Plans to deploy lane rental initiatives nationwide have been broadly welcomed as an important step forward on tackling congestion, but one major utilities industry group remains unconvinced.
The Department for Transport announced on Friday that it would help councils to adopt their own lane rental schemes by the end of 2019, following successful trials in London and Kent.
These schemes see utility companies charged up to £2500 a day for digging up the busiest roads at peak times, incentivising them to work outside of rush hour or to collaborate with other firms to synchronise works.
However according to Street Works UK – which represents utilities firms and their contractors – there is no clear evidence showing the congestion-busting powers of lane rental.
“We support initiatives to reduce congestion but we believe this approach is a blunt instrument that will make it harder for utilities companies to deliver vital infrastructure that powers the economy,” said the group’s chief executive Bob Gallienne.
“The Government’s own analysis of the existing lane rental schemes concludes that there is no causal link between lane rental schemes and reduced congestion.”
Despite this the majority of respondents to a consultation into the scheme last year supported the roll out of lane rental nationwide.
Transport Minister Jo Johnson said: “Drivers often see red when roadworks cause them delays, especially if no one is working on them. Lane rental has seen a massive drop in disruption to drivers as utility companies have changed when and where they carry out work. Now we want millions of motorists around England to get the same benefits.”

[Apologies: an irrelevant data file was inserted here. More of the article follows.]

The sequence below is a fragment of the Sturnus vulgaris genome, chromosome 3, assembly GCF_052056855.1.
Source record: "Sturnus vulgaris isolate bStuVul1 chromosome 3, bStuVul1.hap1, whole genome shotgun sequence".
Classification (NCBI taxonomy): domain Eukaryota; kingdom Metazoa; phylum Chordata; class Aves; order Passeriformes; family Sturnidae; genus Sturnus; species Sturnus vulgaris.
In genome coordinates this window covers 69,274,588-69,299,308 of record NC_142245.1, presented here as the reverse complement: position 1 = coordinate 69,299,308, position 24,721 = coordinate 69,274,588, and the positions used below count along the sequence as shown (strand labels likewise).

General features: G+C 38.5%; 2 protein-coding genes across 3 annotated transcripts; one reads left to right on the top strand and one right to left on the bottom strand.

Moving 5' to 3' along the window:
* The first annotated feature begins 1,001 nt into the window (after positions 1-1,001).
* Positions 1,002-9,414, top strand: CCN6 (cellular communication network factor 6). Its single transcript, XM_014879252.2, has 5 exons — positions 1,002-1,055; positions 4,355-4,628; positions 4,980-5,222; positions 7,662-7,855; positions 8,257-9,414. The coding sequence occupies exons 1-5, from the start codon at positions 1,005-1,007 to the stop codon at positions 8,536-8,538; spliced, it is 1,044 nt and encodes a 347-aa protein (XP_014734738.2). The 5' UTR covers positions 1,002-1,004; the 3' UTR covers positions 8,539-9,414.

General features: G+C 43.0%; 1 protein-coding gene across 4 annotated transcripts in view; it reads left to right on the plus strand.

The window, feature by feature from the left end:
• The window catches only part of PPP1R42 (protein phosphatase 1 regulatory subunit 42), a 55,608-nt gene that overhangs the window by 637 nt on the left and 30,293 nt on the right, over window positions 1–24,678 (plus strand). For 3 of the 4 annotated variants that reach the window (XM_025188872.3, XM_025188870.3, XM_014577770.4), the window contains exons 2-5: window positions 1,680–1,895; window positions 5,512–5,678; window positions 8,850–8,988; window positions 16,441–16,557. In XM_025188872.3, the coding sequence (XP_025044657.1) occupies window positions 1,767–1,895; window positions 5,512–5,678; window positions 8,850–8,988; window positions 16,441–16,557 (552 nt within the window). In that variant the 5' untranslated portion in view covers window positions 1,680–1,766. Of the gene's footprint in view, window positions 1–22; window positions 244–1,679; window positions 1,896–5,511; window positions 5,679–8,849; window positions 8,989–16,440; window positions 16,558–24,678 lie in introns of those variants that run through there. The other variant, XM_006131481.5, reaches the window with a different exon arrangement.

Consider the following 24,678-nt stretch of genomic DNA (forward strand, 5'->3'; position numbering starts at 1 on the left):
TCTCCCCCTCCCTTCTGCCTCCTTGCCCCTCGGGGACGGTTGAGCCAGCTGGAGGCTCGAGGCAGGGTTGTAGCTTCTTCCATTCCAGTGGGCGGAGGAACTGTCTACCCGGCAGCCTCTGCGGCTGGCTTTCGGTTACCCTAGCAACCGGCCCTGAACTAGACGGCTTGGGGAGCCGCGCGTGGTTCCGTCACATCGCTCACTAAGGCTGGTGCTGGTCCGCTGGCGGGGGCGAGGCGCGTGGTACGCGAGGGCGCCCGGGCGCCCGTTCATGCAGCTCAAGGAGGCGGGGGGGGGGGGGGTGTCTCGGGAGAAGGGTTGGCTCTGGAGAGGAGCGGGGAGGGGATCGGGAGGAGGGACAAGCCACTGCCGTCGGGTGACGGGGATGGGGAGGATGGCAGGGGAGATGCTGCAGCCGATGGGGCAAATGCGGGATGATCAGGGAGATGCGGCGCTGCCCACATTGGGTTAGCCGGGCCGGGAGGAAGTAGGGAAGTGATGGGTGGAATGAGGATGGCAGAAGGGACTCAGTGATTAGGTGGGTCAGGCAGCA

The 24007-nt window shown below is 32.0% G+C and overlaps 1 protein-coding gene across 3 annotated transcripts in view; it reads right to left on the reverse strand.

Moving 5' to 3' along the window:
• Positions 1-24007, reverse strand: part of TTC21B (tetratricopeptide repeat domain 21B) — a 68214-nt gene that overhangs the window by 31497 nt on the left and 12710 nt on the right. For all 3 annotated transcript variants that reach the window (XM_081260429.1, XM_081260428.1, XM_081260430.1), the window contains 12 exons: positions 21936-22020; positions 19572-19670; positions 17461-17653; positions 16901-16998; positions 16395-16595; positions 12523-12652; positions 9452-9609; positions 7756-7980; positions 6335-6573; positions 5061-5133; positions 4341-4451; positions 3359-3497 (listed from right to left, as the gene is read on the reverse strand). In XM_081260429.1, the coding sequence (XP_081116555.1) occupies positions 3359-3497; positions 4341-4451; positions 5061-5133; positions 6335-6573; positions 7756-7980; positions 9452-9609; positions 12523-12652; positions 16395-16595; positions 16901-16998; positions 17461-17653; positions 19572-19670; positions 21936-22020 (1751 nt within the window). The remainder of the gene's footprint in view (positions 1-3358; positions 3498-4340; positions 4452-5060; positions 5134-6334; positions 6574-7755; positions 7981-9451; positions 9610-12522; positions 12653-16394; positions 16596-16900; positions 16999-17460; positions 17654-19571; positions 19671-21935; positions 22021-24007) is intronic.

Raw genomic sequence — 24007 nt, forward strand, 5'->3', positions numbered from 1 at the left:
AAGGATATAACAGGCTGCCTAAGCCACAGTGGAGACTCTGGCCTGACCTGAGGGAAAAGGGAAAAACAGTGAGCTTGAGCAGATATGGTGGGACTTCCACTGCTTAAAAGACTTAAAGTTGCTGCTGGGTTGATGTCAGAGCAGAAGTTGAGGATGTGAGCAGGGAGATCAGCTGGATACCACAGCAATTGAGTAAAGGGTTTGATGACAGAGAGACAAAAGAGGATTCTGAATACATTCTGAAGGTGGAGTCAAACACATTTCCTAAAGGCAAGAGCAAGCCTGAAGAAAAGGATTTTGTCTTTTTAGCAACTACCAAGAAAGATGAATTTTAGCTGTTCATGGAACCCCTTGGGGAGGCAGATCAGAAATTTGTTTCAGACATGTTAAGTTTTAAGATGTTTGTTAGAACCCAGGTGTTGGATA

RAC head of roads policy Nicholas Lyes added: “Introducing lane rental should encourage better planning and coordination of roadworks, and mean utility works are completed in a swifter, more efficient manner.”
The Local Government Association’s transport spokesperson Judith Blake said: “The pilots in both Kent and London have proven that giving councils greater powers to regulate roadworks can deliver huge benefits to businesses and road users.”
In London, it is said that utility companies have worked together more than 600 times since lane rental was introduced in 2015, up from just 100 beforehand.
However the Road Haulage Association has expressed some concern over the rollout of lane rental. “The scheme has significantly increased utility companies’ operating costs in the pilot scheme areas,” said RHA chief executive, Richard Burnett. “DfT reports that some utility companies have therefore waited until infrastructure has needed repairing to avoid incurring the extra costs, as emergency works don’t incur charges.
“This isn’t a good sign and certainly flies against the move to encourage contractors to plan and synchronise their work schedules to reduce disruption to road users; so this needs managing very carefully.”
He also urged authorities to reinvest all surplus lane rental revenues in road improvement schemes, a call echoed by the Freight Transport Association.